Butterball Horrors

I randomly ran across Butterball’s House of Horrors, and I am ashamed to admit that I laughed in the beginning of the video clip. It may have been the cheesy title (Can you take the title Butterball’s House of Horrors seriously?!), or the melodramatic feel of the whole thing that got me to giggling. Don’t get me wrong, I’m not trying to dismiss PETA, or vegetarianism, or the sad treatment of these animals at all. I do happen to love eating poultry however, so I think I’ve reached a happy medium between abstaining completely and succumbing to Butterball.

Mike and I buy free range/organic meat whenever possible. I know it’s a little more expensive, but in the long run, I feel better about eating something that has been fed well and stressed less in its life. It would be even better if we bought from some of the local farms that we visited not too long ago…but alas, it takes much more planning to do that, and what can I say? I guess we’re lazy. It’s no excuse. And yet, I’m using it as one.

Time to eat…

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4 Responses to Butterball Horrors

  1. Anonymous says:

    Don’t you hate that?

  2. Jasmin says:

    Don’t I hate what exactly? Laziness, excuses, Butterball poultry plants…?

  3. JD says:

    While intentional cruelty in any form is disgusting, I think there are plenty of ways people slaughter each other that rank much higher on my list of “things to change.” While I have no moral quams about eating meat, I think that the meanness the man describes (if true) is as much sadder for the men doing it than the birds. Of course, considering this “investigation” was done by a militant vegetarian group, and the images themselves weren’t obviously of cruelty, I can’t help but wonder about the accuracy of all he quotes. Still I’m more likely to agree when my wife wants to pay more for “free range” chickens now.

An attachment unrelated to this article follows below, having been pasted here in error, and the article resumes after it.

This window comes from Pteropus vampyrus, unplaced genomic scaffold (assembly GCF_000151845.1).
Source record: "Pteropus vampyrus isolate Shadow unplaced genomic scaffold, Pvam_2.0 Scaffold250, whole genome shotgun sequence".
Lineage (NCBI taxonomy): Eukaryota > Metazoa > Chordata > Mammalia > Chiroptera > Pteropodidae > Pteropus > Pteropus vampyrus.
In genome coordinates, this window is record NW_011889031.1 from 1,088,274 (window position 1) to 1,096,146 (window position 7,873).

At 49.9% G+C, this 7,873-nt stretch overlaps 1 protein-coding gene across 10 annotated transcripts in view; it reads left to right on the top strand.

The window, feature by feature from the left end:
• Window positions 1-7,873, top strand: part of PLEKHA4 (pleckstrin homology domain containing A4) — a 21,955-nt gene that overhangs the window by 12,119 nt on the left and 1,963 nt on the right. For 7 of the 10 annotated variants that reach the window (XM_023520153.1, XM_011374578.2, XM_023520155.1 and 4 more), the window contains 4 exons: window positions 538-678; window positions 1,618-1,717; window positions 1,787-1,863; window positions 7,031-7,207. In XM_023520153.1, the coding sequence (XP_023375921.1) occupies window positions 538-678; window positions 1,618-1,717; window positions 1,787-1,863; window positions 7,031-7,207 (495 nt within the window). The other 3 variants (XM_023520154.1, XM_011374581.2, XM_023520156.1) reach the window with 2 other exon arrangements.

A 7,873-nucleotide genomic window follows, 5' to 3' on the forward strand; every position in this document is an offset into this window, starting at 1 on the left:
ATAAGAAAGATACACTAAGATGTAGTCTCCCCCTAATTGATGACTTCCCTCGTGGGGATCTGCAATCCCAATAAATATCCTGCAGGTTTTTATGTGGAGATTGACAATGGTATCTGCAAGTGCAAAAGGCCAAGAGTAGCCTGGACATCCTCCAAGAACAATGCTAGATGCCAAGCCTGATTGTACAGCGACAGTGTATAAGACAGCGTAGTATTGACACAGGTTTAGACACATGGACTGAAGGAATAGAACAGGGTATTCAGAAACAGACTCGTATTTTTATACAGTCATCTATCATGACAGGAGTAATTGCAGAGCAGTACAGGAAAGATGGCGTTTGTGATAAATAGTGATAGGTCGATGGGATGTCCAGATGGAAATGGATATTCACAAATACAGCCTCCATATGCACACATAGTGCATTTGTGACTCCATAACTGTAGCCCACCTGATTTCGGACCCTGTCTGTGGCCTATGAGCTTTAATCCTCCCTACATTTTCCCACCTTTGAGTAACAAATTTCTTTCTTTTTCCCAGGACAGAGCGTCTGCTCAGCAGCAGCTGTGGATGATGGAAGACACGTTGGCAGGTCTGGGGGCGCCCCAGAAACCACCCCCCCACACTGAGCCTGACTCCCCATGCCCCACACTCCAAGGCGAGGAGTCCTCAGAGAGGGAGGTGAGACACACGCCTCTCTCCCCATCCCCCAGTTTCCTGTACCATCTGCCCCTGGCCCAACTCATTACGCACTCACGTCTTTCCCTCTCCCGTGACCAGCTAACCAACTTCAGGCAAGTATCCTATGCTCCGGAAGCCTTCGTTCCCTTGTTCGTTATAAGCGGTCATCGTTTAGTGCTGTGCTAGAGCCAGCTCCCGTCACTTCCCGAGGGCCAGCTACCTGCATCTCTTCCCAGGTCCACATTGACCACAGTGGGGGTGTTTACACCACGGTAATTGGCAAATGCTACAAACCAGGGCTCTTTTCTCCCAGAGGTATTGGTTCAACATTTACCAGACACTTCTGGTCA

4. Jasmin says:

    I would agree that there are certainly things that deserve more attention than men terrorizing birds in a plant. As far as “issues” go, I’ve always been of the persuasion that taking care of people is more important than, say, the environment. But I think I’m realizing more and more how important it is to be a good steward of God’s entire creation, how connected all the “issues” are. I just wish I could do more sometimes…but I suppose every little bit helps.

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